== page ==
Jennifer Lawrence, Silver Linings Playbook, and the Less Filtered Life

by Jason Boyett

jason boyett one eye squinted

It wasn’t even supposed to be her role. That’s what I kept thinking when my wife and I watched Silver Linings Playbook last month, a few weeks before Jennifer Lawrence took home an Oscar for her turn as Tiffany Maxwell, a widowed sex addict sparking with neuroses and hang-ups.

It’s an amazing performance. Lawrence embraces her character’s dysfunctions, spitting out phrase after phrase of unfiltered honesty without caring what anyone thinks, including Bradley Cooper’s character, who falls in love with Tiffany half a movie later than the audience falls in love with her.

At one point, Tiffany says, “There’s always going to be a part of me that’s sloppy and dirty, but I like that. With all the other parts of myself.”

Funny how it sounds just like something the real Jennifer Lawrence would say. The Jennifer Lawrence who told the she goes through life “free as an idiot” because she has no idea what she’s doing. The Jennifer Lawrence who said “I’m the fastest pee-er ever” in a Rolling Stone cover story. The Jennifer Lawrence who admitted to having done a shot right before her now-legendary post-Oscar interview (below).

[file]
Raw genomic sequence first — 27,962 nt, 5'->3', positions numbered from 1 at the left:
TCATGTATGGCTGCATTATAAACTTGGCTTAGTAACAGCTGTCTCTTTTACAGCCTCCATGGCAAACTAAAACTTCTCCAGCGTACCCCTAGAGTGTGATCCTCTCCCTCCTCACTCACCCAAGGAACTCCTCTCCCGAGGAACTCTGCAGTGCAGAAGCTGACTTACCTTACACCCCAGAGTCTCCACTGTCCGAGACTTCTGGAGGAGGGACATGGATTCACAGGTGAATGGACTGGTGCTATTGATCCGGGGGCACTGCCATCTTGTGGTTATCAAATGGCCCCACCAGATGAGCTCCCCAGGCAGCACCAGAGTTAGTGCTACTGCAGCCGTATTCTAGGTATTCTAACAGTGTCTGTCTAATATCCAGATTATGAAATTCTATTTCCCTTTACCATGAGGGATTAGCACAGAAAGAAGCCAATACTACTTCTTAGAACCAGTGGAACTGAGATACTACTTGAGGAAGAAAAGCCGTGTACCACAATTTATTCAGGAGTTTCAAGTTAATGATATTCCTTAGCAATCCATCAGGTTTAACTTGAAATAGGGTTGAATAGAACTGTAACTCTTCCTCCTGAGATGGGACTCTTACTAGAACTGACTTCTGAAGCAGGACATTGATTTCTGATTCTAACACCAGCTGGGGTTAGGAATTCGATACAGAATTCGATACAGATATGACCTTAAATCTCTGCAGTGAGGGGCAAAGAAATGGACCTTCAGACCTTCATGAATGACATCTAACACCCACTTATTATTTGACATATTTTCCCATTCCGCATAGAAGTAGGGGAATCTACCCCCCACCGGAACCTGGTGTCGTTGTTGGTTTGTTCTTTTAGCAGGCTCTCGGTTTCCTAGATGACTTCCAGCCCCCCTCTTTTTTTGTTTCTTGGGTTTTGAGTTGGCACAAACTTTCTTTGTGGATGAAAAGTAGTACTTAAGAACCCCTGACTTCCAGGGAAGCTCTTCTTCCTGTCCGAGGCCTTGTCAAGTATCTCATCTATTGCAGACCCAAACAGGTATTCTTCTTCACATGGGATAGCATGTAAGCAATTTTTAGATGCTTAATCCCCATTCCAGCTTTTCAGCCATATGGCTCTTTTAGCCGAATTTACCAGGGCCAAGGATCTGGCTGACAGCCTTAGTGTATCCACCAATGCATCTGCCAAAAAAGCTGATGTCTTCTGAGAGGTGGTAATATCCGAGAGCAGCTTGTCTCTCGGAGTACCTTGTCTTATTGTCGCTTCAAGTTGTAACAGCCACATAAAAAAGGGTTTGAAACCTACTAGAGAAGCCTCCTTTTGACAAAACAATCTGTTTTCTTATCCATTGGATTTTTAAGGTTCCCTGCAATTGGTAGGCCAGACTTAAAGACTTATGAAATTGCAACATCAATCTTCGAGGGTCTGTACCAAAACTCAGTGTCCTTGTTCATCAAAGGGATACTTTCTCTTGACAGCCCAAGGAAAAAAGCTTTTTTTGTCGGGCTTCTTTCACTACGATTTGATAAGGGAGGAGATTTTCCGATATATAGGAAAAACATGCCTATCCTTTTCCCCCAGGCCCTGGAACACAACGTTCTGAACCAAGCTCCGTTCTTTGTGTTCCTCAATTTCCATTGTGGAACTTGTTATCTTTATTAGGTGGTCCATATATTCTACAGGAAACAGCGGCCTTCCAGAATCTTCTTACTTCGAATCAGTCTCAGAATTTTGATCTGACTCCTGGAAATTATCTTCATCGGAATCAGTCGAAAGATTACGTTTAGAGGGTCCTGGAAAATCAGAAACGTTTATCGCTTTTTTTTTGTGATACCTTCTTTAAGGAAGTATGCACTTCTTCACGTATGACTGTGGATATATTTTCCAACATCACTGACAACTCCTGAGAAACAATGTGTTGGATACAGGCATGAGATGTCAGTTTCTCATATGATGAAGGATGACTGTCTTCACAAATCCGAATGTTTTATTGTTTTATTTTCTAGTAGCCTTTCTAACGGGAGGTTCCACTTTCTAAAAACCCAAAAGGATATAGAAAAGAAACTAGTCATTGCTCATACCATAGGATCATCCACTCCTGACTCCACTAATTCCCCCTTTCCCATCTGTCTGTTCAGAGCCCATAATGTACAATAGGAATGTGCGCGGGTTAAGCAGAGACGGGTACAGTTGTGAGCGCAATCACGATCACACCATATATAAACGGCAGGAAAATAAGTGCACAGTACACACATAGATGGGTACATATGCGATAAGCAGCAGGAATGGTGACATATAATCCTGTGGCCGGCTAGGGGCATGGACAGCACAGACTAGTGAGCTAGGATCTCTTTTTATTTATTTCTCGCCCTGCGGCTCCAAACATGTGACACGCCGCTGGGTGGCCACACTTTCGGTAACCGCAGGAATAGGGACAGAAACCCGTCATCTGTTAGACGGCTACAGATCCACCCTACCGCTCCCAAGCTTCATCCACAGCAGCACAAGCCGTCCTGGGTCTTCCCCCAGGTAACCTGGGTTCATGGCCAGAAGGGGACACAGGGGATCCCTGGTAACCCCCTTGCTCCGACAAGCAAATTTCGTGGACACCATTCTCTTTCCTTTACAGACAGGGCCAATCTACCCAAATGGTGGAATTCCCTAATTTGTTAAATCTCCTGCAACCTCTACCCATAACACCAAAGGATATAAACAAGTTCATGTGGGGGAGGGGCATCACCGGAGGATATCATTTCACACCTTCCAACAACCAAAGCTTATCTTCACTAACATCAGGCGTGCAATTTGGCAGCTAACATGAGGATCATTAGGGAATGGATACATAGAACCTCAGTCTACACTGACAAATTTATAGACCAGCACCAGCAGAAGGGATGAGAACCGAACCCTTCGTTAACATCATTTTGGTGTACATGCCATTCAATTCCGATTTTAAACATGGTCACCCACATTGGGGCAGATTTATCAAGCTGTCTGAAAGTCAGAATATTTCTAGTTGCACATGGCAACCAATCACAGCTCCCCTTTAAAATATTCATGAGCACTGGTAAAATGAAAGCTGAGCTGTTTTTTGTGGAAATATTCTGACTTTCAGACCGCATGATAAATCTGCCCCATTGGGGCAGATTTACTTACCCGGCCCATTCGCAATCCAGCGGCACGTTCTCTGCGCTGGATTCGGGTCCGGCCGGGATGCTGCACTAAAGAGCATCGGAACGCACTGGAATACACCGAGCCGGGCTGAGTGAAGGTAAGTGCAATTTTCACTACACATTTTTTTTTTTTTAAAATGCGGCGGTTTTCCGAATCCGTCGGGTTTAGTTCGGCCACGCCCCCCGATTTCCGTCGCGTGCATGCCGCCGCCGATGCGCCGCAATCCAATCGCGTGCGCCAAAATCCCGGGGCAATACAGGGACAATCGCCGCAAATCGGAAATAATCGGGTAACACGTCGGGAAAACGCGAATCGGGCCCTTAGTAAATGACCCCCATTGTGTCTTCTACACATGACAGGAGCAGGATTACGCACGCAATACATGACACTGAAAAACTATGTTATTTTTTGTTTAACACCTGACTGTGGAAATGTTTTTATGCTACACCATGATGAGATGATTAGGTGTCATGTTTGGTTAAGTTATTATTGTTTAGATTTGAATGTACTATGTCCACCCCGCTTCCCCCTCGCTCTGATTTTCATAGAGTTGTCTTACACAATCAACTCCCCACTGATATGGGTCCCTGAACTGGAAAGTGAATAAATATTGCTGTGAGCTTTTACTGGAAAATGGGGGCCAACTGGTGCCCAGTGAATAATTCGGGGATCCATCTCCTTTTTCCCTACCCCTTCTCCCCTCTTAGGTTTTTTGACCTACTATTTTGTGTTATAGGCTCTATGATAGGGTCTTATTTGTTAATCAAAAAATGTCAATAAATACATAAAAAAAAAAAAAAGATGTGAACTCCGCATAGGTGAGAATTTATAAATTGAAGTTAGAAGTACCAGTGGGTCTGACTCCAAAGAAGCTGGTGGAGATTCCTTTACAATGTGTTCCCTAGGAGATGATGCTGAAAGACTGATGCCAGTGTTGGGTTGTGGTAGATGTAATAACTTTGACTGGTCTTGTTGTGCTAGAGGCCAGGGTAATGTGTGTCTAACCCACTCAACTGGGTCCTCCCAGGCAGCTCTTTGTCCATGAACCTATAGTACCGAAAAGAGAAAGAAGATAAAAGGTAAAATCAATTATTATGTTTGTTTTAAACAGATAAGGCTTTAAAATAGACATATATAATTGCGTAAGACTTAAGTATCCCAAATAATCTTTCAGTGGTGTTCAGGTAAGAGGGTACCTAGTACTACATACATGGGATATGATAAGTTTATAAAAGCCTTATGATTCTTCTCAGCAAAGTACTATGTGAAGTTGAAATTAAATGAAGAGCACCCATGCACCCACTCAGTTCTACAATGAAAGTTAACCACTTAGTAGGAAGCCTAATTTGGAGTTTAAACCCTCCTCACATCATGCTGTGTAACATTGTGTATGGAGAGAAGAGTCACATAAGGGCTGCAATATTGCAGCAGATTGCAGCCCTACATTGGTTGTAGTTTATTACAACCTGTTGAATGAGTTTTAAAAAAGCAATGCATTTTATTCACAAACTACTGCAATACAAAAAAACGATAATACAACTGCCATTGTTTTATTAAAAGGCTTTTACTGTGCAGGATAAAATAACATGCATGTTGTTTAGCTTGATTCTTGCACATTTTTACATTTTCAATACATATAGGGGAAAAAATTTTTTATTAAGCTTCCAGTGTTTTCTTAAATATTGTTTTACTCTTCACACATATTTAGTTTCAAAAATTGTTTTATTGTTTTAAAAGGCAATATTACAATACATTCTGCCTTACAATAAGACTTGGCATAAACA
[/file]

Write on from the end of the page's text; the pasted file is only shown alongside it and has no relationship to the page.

The role fit Lawrence perfectly and all of us are forgiven for thinking director David O. Russell adapted the character just for her.

But he didn’t. . And I’m as big a fan of New Girl as anyone else, but “adorkable” is not a word I’d associate with Tiffany Maxwell. For the record, Angelina Jolie wanted the job, too, and as Tiffany until scheduling conflicts pulled her away.

Hindsight, blah blah blah, but how different would the film have been with a hardened, tough-talking Anne Hathaway? Or, sweet saucy Schmidt, with Zooey Deschanel?

Not the same. Sometimes the actress-character Venn diagrams overlap perfectly, and in Silver Linings Playbook that sweet spot was Unfiltered Real-Talker.

Jennifer Lawrence and Tiffany just fit. That’s why people cringe-laughed at those Oscar videos, then shared them far and wide. Because Lawrence comes across as awkward and unpolished and exactly how we would feel in the same situation.

What’s even better, she realizes it, too. In a , she defends David O. Russell’s prickly reputation as a director:

“I think that the only problem, really, is that he cannot bullshit and he’s in Hollywood. And people who can’t bullshit in Hollywood don’t fit in well, because that’s how this industry is fueled and how actors are maintained—bullshit. I grew up in sports, where you were screamed at all day. I can’t work in an environment where they’re constantly talking about how everything I’m doing is right.”

So the actress Jennifer Lawrence lacks a bullshit filter and we find it refreshing and endearing.

The film character Tiffany Maxwell lacks a bullshit filter and we know it’s a symptom of, you know, her mental illness.

Speak truth and you get our attention. We’ll categorize you as an outlier or maybe someone with a mental disorder. But whatever slot we put you in, know that your unfiltered truth-telling makes you different and weird.